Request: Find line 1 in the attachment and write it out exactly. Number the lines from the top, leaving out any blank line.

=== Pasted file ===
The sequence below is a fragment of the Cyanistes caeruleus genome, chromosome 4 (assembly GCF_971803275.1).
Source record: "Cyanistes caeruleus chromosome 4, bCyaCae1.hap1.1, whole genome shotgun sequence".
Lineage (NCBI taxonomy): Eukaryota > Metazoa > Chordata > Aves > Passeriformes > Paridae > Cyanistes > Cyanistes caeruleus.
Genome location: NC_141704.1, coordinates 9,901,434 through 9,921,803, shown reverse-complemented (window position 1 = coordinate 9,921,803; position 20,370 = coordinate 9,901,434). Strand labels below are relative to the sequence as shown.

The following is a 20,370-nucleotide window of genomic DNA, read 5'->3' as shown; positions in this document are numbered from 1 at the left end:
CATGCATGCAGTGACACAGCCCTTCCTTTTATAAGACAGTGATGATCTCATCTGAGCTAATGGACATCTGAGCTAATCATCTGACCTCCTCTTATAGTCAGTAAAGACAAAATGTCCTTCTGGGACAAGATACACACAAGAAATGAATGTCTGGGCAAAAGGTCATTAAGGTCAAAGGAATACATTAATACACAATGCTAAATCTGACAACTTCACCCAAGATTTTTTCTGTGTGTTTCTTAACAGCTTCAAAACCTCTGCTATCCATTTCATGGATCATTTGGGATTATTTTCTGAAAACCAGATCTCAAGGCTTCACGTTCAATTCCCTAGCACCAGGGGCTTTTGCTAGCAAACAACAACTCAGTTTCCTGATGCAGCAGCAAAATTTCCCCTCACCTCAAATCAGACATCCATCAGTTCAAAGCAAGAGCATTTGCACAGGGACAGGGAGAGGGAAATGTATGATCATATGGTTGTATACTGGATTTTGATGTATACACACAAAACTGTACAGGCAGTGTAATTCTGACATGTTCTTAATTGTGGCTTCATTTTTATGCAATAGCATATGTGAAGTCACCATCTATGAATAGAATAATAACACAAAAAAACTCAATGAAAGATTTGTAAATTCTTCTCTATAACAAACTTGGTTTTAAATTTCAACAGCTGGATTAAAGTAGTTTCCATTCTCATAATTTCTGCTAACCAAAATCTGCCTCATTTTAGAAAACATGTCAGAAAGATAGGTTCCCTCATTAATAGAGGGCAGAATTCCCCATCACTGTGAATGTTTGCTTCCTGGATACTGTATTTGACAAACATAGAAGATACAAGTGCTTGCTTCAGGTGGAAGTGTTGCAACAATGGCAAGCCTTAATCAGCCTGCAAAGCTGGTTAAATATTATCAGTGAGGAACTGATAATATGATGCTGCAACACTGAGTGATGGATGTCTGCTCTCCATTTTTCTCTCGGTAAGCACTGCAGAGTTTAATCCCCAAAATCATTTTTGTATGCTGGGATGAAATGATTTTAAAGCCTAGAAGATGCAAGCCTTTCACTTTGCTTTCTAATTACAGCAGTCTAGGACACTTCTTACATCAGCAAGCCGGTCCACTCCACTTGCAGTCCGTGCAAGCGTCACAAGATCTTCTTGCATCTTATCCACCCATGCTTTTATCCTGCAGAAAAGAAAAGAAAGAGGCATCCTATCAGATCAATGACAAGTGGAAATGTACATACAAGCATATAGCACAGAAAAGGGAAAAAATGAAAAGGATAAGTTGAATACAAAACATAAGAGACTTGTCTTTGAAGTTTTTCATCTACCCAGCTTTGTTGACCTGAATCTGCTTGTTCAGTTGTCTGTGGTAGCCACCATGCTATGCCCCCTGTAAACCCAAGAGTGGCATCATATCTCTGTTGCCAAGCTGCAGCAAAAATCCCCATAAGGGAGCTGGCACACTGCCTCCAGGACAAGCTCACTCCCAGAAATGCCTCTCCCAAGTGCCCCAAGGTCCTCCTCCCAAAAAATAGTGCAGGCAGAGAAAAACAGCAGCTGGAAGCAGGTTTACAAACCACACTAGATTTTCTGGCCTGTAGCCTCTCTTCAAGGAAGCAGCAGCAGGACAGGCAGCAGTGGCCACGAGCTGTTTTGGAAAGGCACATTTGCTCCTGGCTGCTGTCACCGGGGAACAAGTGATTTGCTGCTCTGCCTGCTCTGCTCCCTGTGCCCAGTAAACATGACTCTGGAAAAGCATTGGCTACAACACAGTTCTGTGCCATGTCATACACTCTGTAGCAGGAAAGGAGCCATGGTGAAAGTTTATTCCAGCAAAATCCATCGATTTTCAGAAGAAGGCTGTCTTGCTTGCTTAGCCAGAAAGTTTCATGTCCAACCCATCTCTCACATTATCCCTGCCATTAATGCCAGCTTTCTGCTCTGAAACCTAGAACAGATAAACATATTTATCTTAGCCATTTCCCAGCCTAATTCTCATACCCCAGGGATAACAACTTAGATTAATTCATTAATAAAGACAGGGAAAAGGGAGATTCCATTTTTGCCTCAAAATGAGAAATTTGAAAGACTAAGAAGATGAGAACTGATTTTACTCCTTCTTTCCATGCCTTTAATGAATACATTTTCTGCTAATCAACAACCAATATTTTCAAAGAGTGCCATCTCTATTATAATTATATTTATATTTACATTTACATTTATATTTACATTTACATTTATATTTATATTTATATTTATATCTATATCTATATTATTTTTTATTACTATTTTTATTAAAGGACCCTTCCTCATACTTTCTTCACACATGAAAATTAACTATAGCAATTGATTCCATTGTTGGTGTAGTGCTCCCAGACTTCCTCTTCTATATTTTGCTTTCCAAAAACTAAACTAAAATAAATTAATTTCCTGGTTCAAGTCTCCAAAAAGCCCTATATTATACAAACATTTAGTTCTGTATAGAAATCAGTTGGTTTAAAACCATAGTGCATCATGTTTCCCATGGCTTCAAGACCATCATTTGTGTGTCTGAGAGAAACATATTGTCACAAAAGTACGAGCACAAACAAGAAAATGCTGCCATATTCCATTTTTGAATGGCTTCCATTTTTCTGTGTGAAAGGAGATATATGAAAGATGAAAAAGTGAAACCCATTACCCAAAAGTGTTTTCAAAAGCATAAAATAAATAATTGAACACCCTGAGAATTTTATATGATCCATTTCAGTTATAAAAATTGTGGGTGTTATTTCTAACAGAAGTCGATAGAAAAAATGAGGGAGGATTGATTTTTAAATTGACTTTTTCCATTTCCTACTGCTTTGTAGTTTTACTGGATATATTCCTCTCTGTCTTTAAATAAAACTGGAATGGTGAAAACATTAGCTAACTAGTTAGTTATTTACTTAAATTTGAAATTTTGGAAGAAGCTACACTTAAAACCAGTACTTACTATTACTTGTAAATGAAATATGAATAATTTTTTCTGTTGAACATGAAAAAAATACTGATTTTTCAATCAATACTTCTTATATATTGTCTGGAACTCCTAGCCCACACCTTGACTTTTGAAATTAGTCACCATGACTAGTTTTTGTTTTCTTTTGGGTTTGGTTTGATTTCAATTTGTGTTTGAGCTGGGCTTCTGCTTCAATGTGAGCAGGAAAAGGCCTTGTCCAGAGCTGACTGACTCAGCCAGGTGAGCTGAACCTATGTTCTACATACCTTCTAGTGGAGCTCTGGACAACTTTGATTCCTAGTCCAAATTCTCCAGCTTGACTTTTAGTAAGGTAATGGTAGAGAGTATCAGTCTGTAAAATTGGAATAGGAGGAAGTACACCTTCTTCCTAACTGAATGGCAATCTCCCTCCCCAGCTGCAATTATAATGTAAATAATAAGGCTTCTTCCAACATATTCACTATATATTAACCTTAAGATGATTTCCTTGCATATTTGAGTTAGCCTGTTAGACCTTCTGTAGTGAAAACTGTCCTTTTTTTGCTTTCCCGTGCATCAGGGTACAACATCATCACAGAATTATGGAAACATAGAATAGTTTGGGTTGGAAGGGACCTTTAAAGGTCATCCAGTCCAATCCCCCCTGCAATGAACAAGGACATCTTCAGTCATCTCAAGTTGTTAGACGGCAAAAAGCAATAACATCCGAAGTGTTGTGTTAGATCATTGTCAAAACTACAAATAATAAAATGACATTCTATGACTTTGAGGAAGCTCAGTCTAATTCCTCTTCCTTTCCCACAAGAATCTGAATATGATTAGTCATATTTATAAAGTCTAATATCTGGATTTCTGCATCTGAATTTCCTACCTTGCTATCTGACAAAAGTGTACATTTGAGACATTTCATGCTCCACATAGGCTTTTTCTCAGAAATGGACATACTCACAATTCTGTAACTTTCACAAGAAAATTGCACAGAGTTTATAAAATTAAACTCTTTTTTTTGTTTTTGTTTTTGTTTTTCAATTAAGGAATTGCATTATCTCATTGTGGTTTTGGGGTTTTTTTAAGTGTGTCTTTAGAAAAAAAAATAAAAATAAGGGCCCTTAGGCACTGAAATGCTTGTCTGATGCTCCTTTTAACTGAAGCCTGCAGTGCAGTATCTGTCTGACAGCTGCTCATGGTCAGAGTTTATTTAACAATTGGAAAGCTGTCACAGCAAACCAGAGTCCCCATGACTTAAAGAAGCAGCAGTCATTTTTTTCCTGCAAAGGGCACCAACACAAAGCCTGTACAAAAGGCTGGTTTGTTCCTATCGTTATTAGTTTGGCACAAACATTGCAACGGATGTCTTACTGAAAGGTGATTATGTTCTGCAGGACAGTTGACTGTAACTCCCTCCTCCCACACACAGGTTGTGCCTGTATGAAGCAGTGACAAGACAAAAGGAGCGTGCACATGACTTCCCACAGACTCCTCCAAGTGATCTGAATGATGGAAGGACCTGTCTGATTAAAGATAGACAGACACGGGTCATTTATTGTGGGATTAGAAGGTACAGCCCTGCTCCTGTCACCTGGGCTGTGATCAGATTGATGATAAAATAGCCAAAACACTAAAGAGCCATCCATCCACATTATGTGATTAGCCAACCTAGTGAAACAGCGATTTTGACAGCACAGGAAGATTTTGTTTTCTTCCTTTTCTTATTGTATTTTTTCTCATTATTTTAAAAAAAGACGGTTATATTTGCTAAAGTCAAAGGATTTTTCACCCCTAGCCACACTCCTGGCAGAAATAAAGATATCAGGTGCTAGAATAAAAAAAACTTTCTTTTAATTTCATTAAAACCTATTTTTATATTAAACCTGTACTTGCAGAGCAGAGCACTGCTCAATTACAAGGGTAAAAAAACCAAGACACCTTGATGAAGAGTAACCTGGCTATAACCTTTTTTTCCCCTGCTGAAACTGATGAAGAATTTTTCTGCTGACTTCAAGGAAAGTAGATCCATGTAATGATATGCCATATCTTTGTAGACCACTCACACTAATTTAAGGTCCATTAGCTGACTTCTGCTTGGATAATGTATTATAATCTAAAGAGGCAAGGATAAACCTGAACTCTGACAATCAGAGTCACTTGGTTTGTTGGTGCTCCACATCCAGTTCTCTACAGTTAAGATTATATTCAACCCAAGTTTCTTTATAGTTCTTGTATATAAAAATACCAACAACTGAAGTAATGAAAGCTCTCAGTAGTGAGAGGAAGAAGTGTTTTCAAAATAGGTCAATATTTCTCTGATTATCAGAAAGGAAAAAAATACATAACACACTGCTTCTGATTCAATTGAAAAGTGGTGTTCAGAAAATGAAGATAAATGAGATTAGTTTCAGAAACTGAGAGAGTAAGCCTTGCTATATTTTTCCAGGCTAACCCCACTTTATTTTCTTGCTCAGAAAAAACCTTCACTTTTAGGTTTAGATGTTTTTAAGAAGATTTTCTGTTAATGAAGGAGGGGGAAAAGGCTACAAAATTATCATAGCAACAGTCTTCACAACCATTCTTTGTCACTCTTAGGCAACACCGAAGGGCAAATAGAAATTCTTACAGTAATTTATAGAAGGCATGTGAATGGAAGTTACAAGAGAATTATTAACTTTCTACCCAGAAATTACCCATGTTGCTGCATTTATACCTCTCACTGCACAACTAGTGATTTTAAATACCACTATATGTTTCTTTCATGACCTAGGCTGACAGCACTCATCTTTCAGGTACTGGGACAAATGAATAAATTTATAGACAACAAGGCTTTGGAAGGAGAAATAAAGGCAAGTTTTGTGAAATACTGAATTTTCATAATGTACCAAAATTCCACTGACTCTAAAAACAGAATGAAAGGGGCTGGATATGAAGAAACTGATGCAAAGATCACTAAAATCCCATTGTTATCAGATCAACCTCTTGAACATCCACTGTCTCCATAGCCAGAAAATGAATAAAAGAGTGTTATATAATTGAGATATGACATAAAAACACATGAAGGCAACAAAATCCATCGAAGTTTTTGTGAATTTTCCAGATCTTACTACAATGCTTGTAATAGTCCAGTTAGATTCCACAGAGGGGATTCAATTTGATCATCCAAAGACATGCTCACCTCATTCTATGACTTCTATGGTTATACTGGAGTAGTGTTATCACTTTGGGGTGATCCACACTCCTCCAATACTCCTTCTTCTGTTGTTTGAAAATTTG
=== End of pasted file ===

The sequence below is a fragment of the Cyanistes caeruleus genome, chromosome 4 (assembly GCF_971803275.1).